Some Unusual Royal Orients


Modern Royal Orients managed to gain, throughout their unfortunately short production period, a reputation for high quality and fine finishing. Looking at vintage Royal Orients, their distinctiveness is sometimes not as clear. So this blog post is dedicated to some very unique Royal models of old (Late 1950s, to be precise) – ones whose special flair cannot be denied. 


Take these two innocent-looking pieces, in the picture above. Not so innocent when looked at more closely – the one on the left has some pretty intricate circular texture on the lighter part of its dial. The one on the right is encircled with a "wrinkled" textured gold leaf, providing a suitably fancy background for the hour markers. 

Orient did not invent these design elements. Take, for example, two contemporary high-end models from competing Japanese brands: The Citizen Deluxe boasts a two-tone, "tuxedo" dial, while the Seiko Cronos features some delicate patterns on the inner dial as well as the hour track.

Orient did, however, go to lengths to deliver some unique twists on these common themes. Here are two very rare designs, offering unusual dial designs.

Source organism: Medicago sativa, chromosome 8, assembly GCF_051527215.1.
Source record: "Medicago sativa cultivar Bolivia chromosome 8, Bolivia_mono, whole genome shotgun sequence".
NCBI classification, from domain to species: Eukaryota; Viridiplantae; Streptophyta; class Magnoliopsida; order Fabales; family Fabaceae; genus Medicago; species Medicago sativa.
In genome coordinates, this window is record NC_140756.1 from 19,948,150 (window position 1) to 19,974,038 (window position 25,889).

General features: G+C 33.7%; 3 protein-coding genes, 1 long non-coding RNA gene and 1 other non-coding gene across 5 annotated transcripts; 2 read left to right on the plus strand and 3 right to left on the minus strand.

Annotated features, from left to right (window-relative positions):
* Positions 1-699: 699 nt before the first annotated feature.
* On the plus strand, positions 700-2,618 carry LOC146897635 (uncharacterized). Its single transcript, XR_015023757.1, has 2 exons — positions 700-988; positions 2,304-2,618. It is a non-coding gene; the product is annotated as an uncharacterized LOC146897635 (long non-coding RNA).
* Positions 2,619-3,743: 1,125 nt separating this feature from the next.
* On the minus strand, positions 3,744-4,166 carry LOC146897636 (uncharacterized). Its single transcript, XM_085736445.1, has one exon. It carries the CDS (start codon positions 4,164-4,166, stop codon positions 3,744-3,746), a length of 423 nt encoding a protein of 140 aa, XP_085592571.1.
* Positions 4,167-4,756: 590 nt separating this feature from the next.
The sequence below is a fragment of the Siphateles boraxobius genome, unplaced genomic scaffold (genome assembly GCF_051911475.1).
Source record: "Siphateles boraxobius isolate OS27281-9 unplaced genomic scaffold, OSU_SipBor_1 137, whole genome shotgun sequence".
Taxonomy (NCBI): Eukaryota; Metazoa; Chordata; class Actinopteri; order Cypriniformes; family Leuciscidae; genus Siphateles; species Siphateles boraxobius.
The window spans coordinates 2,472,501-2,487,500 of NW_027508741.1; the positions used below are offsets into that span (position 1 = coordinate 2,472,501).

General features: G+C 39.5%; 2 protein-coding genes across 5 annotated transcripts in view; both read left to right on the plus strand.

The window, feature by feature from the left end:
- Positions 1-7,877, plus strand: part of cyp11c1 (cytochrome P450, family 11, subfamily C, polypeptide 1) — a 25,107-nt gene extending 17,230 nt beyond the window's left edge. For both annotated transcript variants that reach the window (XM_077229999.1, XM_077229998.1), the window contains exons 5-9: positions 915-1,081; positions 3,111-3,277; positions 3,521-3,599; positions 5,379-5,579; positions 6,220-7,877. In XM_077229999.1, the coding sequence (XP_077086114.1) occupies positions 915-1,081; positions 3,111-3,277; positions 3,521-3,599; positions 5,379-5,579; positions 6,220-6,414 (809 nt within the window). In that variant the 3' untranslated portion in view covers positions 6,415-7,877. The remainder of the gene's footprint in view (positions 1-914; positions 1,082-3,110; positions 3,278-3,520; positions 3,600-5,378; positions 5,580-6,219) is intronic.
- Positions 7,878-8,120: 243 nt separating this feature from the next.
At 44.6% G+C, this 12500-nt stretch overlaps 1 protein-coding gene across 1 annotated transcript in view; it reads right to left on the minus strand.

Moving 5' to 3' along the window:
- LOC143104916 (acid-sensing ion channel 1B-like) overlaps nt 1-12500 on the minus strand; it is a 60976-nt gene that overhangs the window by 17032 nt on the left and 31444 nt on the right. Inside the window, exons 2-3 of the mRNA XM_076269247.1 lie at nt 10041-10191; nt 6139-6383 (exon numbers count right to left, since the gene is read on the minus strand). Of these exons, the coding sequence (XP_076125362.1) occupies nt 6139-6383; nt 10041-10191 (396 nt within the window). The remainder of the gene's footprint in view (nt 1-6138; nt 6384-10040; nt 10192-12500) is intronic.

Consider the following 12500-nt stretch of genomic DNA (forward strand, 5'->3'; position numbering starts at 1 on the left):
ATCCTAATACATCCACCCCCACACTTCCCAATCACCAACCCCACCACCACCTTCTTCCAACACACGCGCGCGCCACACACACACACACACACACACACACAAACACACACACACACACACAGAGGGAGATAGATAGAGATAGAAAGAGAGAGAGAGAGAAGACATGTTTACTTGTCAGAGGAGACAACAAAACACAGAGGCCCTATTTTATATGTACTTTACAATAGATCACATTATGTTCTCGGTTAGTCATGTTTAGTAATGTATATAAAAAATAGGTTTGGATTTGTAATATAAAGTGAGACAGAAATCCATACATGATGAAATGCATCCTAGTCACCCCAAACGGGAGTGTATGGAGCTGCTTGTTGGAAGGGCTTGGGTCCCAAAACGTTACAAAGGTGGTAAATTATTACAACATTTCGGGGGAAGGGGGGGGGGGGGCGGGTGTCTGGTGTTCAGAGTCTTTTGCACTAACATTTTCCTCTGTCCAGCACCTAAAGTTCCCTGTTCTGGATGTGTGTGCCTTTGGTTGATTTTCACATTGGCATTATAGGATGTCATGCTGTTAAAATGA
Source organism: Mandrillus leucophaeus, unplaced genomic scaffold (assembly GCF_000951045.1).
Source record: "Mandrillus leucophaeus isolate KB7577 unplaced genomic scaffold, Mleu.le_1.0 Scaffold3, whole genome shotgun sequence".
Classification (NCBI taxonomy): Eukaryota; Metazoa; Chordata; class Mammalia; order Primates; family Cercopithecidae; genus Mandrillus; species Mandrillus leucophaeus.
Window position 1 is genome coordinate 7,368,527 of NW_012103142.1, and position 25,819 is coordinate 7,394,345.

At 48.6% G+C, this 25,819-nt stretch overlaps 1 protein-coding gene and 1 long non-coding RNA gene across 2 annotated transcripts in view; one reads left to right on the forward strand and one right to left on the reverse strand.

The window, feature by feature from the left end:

Or, if tuxedo dials are your thing, here are two variations on this concept. The one on the left is presented with the then-common proportions, having a thinner outer white section, making the dial look bigger. The model on the right – the "Royal Orient Highlight" – dares to be different by giving the white a little more space. This actually makes for a very eye-catching appearance, and is the inspiration for the modern reissue fondly known as the Oreo.


Looking for yet bolder stuff? Then how about these two crazy watches. Complete with standout dials and matching straps, they take the concept of Royal Orient to extravagant extremes.

Not so bold, but very elaborate, are these astrologically themed models featuring the twelve signs of the zodiac on the circumference of the dial. Keep in mind these watches were around 35mm in diameter, so these illustrations are tiny! They do add a lot of character and interest to the dial, though.


Last but not least, and one of my favorite Royal Orient designs, is this "mystery dial" model. Here, a black disc with diagonal cuts covers the middle of the dial. Instead of a second hand, you have a rotating plate with oppositely running diagonal lines. When the watch is running, the diagonals combine to create a unique radiating effect. You can watch a video of this effect, here!

 

Pictures that appear on this post were taken from various sale ads and the 1999 Orient Watch Catalog book.